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Operational Liaison Meeting – Fly-By-Wire aircraft 2004 Take off rotation Some additional issues Customer Services
Operational Liaison Meeting – Fly-By-Wire aircraft
2004
Take off rotation
Some additional issues
Customer Services
Introduction • Why do we talk again about Take Off Rotation? It has been addressed
Introduction
• Why do we talk again about Take Off Rotation?
It has been addressed in 2002 OLMs and in 2003
Performance & Operations Conference in Rome.
Some recent incidents call for some additional
explanations.
Takeoff rotation
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Reminder of various recommendations • The Rotation flying techniques are outlined in FCOM SOPs and
Reminder of various recommendations
• The Rotation flying techniques are outlined in FCOM SOPs
and supplementary techniques
• They address the lateral and the pitch control of the
aircraft.
Takeoff rotation
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Reminder of various recommendations • Regarding the lateral control of the aircraft: ? Do not
Reminder of various recommendations
• Regarding the lateral control of the aircraft:
?
Do not apply large roll inputs in case of crosswind
4
Since they favor the natural “into the wind turn tendency” of
the aircraft
4
Since spoilers extended increase the pitch required at lift off,
thus reduce the tail strike margin (lift reduction)
4
Since a large lateral stick input may cause a lateral control
problem at lift off.
Takeoff rotation
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Reminder of various recommendations • Regarding the pitch control of the aircraft: ? The T/O
Reminder of various recommendations
• Regarding the pitch control of the aircraft:
? The T/O normal law is adapted to each aircraft model
so as to ensure a similar pitch rotation technique on
all FBW models.
Direct law
A320
+
-
A319/321
Pitch
Gain
A330/340
rate
-
Pitch
RA
Tail distance
protection
Gain
integrator
A340-500
Pitch rate target
max 2.5°/sec
A340-600
Pitch rate
Takeoff rotation
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Reminder of various recommendations • Regarding the pitch control of the aircraft: ? At VR
Reminder of various recommendations
• Regarding the pitch control of the aircraft:
?
At VR initiate rotation – with a positive side stick
input for A330/A340, to achieve a continuous rotation
of about 3 o /sec, towards a pitch attitude of:
4
AOE: 15 o (12.5 o on A340-200/300)
4
OEI: 12.5 o
NOTE: this pitch target is the average pitch which will be commanded
by the FD pitch bar, once A/C is airborne and SRS available
Takeoff rotation
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Reminder of various recommendations • Regarding the pitch control of the aircraft: 4Avoid aggressive and
Reminder of various recommendations
• Regarding the pitch control of the aircraft:
4Avoid aggressive and sharp stick inputs
4Avoid shy initial stick inputs and further aft stick inputs just
prior lift off
4Avoid chasing FD bar during initial rotation
Takeoff rotation
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T/O Rotation some additional issues • In order to minimize tail strike risks, following recommendations
T/O Rotation some additional issues
• In order to minimize tail strike risks, following
recommendations apply:
4Avoid premature rotation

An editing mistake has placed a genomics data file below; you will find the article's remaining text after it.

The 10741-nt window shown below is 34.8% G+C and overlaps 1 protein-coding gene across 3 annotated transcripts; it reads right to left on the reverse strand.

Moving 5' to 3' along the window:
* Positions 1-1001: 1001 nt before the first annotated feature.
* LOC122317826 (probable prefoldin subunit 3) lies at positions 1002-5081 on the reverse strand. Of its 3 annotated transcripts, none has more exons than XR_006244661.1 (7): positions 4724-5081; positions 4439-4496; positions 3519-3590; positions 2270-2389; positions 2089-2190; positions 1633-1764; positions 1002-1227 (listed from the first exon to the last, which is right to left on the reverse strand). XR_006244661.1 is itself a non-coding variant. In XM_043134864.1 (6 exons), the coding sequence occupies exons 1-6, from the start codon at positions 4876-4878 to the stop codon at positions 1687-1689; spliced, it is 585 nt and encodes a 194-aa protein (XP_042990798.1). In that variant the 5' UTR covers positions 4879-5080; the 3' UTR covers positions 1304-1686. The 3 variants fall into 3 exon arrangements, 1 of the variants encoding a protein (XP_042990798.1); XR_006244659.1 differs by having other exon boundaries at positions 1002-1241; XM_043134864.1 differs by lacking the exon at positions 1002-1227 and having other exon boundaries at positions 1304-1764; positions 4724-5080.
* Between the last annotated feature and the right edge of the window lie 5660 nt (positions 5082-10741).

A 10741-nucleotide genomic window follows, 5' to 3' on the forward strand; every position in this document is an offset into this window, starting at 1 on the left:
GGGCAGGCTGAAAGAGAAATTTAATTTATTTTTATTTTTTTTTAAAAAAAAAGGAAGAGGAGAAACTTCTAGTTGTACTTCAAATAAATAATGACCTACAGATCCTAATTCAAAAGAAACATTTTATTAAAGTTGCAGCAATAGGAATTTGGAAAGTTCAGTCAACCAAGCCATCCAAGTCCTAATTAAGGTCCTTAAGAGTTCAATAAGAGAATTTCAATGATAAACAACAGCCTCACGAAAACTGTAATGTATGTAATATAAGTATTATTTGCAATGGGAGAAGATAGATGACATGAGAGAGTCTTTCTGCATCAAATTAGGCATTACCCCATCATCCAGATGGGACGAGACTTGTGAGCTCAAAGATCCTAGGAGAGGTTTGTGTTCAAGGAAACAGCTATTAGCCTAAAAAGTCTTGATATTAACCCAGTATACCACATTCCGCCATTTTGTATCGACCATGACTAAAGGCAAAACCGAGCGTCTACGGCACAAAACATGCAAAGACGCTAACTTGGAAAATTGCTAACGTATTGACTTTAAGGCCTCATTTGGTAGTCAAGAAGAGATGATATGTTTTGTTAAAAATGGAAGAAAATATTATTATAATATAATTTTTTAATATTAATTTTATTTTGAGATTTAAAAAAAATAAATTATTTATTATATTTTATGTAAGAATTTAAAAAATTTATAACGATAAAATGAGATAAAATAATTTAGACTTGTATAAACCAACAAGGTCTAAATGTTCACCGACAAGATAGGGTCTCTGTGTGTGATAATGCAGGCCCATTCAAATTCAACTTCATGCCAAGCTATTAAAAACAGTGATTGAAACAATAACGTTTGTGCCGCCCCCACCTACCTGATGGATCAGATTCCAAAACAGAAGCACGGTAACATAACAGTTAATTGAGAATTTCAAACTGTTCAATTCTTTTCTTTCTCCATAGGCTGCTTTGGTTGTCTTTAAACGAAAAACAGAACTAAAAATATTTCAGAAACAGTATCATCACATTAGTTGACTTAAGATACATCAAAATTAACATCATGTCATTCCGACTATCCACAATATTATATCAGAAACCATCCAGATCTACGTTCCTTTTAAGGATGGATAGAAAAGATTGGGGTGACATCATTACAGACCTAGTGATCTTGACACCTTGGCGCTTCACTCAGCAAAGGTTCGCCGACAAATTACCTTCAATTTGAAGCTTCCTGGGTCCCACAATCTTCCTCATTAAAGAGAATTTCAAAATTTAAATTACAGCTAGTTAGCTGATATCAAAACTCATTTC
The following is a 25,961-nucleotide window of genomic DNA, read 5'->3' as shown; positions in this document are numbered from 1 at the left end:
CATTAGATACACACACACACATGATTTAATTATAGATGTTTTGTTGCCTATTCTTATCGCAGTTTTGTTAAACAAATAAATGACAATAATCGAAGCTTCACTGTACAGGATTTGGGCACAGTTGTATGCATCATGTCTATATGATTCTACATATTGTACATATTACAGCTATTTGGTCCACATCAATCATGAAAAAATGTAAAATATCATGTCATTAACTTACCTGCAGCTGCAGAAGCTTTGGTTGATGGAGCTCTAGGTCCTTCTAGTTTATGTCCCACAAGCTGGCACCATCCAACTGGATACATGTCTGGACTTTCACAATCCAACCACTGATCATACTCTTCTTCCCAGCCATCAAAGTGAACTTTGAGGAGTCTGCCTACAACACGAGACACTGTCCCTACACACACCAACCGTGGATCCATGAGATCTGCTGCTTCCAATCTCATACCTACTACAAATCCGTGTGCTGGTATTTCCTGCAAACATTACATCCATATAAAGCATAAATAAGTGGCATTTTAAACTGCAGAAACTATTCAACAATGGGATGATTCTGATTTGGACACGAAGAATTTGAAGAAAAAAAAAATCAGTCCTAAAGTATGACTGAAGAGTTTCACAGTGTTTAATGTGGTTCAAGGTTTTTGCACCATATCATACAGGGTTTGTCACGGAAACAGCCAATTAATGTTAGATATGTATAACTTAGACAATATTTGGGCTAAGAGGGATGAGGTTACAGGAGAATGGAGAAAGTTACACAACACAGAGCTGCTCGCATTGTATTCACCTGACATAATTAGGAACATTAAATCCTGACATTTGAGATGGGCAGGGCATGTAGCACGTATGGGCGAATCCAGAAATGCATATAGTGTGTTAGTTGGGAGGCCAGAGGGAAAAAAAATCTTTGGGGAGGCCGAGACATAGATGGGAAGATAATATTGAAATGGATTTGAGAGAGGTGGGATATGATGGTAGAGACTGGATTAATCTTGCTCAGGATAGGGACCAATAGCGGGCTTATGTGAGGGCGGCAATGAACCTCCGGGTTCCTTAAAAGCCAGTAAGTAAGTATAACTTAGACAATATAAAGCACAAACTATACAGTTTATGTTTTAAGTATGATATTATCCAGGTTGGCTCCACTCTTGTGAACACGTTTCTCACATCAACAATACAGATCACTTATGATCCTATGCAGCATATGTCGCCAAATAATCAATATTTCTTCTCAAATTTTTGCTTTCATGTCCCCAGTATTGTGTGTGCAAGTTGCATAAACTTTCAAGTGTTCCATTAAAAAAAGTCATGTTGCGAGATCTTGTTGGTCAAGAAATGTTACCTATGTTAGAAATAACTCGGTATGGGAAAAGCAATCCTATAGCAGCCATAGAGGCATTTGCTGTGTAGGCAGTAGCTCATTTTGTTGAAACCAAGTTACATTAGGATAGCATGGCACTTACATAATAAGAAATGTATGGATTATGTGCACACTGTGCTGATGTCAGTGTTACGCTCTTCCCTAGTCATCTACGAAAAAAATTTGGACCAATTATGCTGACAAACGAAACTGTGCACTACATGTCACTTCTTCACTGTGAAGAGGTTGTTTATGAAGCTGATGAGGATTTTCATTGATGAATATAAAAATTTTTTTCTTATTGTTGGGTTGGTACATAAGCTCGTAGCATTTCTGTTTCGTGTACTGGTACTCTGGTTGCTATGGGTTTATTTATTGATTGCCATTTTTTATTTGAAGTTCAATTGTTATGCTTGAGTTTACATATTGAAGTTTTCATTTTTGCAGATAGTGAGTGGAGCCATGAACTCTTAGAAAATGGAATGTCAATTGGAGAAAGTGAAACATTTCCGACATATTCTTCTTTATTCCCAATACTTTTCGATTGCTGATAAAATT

4Avoid excessive rotation rate, over rotation
4Apply proper THS setting
4Avoid improper use of FD pitch bar during rotation
and also
4Properly choose T/O configuration
4Check Landing Gear shock absorbers
Takeoff rotation
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Properly Determine the Take Off Configuration • CONF 1+F / CONF2 / CONF3 / are
Properly Determine the Take Off Configuration
• CONF 1+F / CONF2 / CONF3 / are available for T/O
As a general rule:
4A low T/O CONF (e.g. 1 + F) is preferable to optimize the 2 nd
segment climb gradient, more particularly in hot weather
4A high T/O CONF (e.g. 3) is preferable
– To improve tail clearance at lift off
– To lower T/O speeds on rough runways
Takeoff rotation
Page 9
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Properly Determine the Take Off Configuration • The criteria used to determine the best T/O
Properly Determine the Take Off Configuration
• The criteria used to determine the best T/O CONF are:
4The configuration allowing the Highest Flex Temp
(Engine saving)
4The configuration allowing for Lower Take off Speeds
4The Preferred Configuration for comfortable Aircraft handling
(e.g. tail strike)
Takeoff rotation
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© AIRBUS S.A.S. All rights reserved. Confidential and proprietary document.
Properly determine the Take off Configuration • Some airplanes are more prone to tail strikes
Properly determine the Take off Configuration
• Some airplanes are more prone to tail strikes due to their
geometry (e.g. A321, A340-500/600, …)
• For a given stick input at rotation, the tail clearance is
reduced at lower configuration (e.g. 1+F), because the
rotation rate is higher
• A compromise is to be done in between Flex Temp, lower
T/O speed and preferred configuration for aircraft handling
fi Select the highest possible flap configuration, up to
CONF3, provided it does not induce a Flex Temp
greater than 5 o .
Takeoff rotation
Page 11
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Landing gear shock absorbers • There are 2 types of gears regarding the kinematics of
Landing gear shock absorbers
• There are 2 types of gears regarding the kinematics of the
shock absorbers (oleos) and wheels:
4The conventional gears with conventional oleos
4The shock absorbers associated to Rocking Bogie via a
Pitch Trimmer
Takeoff rotation
Page 12
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Landing gear shock absorbers • The A330/A340 are fitted with Rocking Bogies 4The Rocking Bogie
Landing gear shock absorbers
• The A330/A340 are fitted with Rocking Bogies
4The Rocking Bogie allows a greater pitch attitude at lift off
than a conventional gear with the same stroke
4The shock absorber stroke is physically limited to about 750
mm. A conventional gear would need 1000 mm additional